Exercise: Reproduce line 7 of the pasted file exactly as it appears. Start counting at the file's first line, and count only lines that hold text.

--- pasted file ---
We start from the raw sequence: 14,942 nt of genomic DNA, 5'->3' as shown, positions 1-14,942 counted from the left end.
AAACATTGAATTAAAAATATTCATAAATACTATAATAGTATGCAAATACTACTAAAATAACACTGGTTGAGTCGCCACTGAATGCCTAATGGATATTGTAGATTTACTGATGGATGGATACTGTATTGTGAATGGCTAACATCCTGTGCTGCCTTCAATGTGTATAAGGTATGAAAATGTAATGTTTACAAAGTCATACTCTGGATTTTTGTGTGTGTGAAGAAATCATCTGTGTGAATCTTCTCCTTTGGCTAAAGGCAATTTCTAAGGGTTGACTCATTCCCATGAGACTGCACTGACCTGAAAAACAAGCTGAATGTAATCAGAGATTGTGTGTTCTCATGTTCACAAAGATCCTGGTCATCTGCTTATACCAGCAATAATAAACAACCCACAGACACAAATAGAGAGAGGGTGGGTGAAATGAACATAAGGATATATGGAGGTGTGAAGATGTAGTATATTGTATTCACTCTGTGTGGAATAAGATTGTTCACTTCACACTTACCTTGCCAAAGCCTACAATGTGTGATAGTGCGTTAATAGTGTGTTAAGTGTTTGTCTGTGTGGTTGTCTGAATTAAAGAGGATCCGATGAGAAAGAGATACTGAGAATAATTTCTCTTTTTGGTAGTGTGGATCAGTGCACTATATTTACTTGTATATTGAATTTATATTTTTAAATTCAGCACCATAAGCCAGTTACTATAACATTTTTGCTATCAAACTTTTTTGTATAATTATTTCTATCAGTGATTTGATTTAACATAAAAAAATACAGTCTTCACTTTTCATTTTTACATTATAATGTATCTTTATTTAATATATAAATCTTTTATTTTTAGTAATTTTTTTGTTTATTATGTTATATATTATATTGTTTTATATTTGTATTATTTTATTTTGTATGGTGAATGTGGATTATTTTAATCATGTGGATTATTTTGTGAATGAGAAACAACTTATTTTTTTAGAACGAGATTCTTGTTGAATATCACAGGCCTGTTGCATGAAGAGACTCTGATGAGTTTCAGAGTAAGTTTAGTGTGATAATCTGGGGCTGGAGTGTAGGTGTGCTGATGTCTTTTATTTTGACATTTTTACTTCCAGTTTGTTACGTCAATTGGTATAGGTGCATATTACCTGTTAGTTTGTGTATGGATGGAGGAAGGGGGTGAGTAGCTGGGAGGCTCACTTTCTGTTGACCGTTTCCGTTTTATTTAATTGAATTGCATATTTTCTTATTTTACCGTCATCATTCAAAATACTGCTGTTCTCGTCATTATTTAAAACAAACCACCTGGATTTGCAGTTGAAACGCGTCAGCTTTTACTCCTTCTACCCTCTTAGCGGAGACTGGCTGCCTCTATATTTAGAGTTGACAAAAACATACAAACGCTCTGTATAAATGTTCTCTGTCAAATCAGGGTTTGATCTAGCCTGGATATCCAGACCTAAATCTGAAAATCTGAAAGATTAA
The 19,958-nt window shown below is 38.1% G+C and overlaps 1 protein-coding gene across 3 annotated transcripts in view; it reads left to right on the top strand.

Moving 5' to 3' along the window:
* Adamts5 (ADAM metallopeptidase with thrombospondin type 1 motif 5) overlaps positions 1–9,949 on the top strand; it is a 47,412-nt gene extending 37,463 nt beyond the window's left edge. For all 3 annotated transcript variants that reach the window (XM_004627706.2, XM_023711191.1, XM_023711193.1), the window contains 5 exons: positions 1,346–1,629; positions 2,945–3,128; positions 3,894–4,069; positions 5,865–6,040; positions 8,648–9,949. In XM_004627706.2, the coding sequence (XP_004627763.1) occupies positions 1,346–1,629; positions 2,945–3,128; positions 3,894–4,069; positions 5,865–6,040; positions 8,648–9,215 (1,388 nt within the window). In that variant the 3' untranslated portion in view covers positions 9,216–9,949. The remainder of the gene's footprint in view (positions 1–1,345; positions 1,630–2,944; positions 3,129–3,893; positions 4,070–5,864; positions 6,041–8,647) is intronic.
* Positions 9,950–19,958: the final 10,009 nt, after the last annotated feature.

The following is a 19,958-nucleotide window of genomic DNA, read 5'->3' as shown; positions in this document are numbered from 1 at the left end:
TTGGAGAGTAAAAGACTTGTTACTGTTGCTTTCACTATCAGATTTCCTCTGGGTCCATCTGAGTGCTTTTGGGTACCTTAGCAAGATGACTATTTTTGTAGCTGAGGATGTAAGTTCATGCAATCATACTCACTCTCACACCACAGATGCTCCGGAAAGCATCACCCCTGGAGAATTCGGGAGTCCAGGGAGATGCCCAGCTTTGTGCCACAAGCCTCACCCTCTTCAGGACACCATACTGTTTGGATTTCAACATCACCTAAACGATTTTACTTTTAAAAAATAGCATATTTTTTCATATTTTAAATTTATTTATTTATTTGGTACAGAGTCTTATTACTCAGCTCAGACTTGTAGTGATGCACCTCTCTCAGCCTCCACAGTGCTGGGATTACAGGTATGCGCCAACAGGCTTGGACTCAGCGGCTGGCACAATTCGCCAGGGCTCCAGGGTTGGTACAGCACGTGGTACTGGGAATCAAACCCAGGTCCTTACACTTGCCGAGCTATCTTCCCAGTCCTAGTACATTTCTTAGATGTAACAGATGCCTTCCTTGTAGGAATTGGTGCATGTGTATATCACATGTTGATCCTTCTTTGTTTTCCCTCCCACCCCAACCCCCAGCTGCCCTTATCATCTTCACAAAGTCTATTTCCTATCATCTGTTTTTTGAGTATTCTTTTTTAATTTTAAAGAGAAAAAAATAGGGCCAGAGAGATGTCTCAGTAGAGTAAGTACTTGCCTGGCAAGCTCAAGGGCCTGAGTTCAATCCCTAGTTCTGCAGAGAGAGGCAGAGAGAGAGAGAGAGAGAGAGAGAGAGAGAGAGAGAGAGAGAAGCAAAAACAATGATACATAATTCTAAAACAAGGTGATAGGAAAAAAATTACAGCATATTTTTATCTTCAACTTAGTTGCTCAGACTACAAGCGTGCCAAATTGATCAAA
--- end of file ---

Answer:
The following is a 19,958-nucleotide window of genomic DNA, read 5'->3' as shown; positions in this document are numbered from 1 at the left end: